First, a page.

LONDON (Reuters) - A London court rejected on Tuesday a request from Turkey to appeal a decision against extraditing Turkish businessman Akin Ipek to face terrorism-funding, fraud and other charges.
Ipek built a multi-billion-dollar fortune in Turkey based on gold mining but left the country in 2015 after relations between the government and followers of U.S.-based Islamic cleric Fethullah Gulen soured.
Ankara accused Gulen, a former ally of President Tayyip Erdogan, of orchestrating a 2016 failed coup attempt and has carried out a widespread crackdown targeting his alleged followers. Gulen has denied any involvement.
Ipek and two other men, Ali Celik and Talip Buyuk, who are said by Ankara to be high-ranking members of Gulen’s organization (FETO), were arrested by Britain last year following extradition requests from Turkey.
A judge in November said that while he had serious reservations about the state of the rule of law in Turkey, he accepted that the men would receive a fair trial.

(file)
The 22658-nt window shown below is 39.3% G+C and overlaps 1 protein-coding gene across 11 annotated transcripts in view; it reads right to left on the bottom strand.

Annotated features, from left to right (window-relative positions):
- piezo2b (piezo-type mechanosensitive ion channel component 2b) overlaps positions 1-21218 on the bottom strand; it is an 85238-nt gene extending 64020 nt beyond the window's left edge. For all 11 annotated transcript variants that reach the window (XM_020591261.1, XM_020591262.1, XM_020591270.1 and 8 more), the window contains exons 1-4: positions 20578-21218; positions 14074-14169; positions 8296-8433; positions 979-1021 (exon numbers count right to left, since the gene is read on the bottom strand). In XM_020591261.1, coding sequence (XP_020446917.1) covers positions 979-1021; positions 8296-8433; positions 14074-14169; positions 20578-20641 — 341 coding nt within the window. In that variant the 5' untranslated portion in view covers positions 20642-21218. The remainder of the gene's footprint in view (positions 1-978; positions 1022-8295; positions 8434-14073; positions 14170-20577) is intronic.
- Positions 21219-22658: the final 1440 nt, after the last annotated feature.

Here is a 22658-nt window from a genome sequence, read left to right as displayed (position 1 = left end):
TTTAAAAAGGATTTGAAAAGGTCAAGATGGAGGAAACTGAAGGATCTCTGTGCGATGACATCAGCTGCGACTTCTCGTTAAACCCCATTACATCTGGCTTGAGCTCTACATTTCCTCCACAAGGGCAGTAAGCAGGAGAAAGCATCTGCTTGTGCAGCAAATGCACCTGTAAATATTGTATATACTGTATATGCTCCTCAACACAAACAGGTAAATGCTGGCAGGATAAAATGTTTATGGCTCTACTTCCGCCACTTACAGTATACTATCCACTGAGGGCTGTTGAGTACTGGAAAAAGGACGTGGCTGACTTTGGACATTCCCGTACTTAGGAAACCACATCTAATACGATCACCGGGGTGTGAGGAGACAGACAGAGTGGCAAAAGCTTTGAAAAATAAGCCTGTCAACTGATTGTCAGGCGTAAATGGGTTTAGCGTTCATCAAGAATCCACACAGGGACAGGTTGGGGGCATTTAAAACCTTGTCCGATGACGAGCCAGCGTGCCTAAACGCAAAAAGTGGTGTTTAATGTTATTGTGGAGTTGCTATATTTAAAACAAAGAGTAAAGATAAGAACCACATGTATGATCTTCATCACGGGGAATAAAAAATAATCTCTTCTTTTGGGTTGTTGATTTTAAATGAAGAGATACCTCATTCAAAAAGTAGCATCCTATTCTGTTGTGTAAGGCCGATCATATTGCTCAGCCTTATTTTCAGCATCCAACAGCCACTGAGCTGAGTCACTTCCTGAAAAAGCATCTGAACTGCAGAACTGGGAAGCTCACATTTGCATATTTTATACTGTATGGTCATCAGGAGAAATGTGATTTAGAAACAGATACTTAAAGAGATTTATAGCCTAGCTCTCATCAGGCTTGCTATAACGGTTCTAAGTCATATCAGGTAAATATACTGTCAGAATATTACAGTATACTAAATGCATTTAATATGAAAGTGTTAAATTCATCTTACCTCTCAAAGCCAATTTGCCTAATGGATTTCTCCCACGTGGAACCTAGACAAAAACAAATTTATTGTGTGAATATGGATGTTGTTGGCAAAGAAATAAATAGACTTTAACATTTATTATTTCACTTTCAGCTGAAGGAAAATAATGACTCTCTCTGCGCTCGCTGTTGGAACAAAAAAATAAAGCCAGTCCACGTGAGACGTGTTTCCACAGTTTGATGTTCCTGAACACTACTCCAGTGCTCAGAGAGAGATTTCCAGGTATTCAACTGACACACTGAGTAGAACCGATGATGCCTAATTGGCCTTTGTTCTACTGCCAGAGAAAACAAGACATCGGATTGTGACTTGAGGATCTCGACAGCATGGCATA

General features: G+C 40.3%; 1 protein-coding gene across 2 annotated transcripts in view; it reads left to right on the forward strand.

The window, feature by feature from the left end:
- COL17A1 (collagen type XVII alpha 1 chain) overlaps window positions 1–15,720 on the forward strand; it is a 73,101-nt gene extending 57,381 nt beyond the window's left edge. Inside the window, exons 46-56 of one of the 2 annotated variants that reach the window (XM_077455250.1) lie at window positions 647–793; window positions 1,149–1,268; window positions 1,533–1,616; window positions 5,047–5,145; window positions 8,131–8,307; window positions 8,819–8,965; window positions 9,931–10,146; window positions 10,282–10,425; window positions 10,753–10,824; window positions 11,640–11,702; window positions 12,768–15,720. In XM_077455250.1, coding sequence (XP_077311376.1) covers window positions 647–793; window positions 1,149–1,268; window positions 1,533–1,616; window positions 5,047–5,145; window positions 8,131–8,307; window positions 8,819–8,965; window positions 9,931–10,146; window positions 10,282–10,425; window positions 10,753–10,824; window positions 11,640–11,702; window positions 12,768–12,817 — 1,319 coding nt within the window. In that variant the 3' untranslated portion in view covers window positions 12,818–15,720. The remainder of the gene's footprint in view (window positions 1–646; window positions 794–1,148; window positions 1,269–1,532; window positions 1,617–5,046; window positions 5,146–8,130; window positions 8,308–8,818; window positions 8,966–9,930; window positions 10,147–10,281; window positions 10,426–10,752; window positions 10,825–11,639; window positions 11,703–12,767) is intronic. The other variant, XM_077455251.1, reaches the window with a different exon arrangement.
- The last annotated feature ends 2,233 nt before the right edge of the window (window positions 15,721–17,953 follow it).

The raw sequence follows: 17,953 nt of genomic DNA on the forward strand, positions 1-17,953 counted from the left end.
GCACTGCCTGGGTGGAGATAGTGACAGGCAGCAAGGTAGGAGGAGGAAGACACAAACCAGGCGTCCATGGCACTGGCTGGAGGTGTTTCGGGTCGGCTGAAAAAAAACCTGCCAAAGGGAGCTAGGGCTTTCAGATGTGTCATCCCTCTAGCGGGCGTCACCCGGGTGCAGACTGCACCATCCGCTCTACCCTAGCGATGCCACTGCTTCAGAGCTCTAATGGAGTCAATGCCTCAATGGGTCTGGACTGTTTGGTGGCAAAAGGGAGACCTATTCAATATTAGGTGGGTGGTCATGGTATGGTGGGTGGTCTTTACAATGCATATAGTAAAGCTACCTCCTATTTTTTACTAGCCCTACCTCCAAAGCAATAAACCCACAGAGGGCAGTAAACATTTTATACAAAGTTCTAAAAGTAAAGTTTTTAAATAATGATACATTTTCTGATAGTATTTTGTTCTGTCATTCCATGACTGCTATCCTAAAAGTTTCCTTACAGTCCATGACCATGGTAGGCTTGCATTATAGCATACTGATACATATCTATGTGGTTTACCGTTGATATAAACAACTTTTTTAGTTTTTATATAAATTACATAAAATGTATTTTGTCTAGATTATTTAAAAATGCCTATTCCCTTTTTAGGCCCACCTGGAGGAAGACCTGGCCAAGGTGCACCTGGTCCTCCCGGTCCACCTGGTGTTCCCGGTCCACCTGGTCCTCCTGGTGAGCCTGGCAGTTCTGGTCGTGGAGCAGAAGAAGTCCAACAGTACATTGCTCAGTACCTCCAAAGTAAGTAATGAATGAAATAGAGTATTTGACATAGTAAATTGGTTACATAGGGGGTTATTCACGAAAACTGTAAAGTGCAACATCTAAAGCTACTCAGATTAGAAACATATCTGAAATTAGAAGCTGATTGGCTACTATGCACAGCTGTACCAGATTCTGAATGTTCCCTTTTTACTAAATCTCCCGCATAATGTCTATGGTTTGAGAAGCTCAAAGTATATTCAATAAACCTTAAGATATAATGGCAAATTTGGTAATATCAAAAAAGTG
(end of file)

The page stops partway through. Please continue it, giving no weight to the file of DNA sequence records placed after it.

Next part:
But he rejected the extradition request, saying they faced a real risk of ill-treatment on their return.
Judge Elisabeth Laing upheld that ruling on Tuesday. “I refuse this renewed application for permission to appeal,” Laing said.
Ipek said the ruling brought an end to the extradition battle, adding that he would continue efforts to regain control of his businesses which have been seized by Turkish authorities.
There was no immediate comment from the Turkish government.
In November Justice Minister Abdulhamit Gul described the original ruling as unacceptable and said Ankara would continue to try to bring suspects back for trial in Turkey.
Reporting by Barbara Lewis; Editing by Keith Weir